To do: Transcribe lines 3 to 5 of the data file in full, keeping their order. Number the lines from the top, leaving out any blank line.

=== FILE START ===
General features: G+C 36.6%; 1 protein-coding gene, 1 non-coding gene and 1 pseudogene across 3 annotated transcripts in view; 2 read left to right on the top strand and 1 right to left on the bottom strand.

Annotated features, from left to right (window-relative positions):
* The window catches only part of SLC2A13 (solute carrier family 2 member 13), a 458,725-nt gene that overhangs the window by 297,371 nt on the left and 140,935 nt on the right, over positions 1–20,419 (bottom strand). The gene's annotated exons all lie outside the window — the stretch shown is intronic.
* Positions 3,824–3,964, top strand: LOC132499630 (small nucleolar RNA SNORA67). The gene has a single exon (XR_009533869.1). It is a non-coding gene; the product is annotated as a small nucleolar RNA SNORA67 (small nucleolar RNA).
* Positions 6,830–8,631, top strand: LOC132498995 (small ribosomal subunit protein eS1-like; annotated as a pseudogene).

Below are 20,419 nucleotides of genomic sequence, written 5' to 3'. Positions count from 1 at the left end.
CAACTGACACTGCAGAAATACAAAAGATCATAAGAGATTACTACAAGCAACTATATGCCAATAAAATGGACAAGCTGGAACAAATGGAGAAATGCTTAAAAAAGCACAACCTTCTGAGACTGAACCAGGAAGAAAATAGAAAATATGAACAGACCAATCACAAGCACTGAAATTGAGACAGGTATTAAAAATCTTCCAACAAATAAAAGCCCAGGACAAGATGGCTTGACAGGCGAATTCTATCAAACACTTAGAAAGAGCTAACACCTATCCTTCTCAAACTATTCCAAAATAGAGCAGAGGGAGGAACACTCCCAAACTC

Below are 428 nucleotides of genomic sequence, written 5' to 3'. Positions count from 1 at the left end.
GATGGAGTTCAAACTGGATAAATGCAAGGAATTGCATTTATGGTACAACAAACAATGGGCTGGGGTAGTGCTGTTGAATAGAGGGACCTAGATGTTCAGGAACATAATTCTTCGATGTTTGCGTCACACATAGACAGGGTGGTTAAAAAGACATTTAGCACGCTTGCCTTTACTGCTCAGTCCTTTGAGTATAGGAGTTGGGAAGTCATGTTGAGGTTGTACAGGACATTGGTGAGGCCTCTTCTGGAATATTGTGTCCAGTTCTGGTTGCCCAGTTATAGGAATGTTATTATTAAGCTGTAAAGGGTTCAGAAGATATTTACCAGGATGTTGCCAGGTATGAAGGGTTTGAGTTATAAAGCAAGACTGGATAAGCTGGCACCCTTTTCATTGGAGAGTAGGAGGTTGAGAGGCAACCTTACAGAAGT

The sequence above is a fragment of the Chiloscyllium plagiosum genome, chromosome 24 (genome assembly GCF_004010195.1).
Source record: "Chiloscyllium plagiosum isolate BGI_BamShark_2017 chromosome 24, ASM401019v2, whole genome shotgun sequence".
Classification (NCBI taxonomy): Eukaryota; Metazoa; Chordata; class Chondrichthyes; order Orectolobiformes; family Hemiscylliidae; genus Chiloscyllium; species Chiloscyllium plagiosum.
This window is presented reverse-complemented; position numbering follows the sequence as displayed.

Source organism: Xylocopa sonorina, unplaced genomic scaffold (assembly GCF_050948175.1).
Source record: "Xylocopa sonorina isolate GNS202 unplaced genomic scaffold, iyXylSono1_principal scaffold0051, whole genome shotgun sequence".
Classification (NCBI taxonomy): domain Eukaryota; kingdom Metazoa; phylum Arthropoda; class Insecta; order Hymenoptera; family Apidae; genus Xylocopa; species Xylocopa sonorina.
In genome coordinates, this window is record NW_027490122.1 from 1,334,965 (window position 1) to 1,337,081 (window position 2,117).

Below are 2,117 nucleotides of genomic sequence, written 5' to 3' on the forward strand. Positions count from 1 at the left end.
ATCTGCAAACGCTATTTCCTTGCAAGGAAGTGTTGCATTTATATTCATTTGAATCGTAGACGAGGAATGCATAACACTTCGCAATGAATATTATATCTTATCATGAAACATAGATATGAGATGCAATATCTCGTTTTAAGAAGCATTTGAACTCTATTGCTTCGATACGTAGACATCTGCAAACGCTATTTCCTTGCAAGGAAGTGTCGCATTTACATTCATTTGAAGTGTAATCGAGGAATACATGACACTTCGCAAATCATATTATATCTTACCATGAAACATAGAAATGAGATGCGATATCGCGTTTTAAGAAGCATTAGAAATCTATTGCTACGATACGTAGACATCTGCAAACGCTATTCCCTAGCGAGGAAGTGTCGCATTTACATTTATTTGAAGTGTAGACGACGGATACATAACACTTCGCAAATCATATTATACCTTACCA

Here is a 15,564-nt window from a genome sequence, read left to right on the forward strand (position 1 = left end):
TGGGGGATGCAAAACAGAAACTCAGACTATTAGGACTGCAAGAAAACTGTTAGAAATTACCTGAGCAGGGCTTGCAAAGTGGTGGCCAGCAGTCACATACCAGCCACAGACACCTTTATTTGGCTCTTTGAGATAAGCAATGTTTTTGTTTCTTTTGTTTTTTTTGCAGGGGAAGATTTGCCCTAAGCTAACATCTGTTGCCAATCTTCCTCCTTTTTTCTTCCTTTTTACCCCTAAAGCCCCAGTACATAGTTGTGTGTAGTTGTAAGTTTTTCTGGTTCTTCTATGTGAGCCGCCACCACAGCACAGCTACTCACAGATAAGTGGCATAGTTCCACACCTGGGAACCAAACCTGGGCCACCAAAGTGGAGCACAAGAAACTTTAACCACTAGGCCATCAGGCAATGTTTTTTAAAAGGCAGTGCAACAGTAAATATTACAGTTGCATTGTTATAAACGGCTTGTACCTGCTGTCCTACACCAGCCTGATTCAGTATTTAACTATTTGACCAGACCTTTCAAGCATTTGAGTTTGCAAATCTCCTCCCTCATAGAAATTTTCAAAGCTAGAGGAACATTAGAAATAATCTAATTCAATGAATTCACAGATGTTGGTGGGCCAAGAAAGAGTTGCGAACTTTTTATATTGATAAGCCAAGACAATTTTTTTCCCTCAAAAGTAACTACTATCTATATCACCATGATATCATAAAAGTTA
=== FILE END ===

* The window catches only part of SLC2A13 (solute carrier family 2 member 13), a 458,725-nt gene that overhangs the window by 297,371 nt on the left and 140,935 nt on the right, over positions 1–20,419 (bottom strand). The gene's annotated exons all lie outside the window — the stretch shown is intronic.
* Positions 3,824–3,964, top strand: LOC132499630 (small nucleolar RNA SNORA67). The gene has a single exon (XR_009533869.1). It is a non-coding gene; the product is annotated as a small nucleolar RNA SNORA67 (small nucleolar RNA).
* Positions 6,830–8,631, top strand: LOC132498995 (small ribosomal subunit protein eS1-like; annotated as a pseudogene).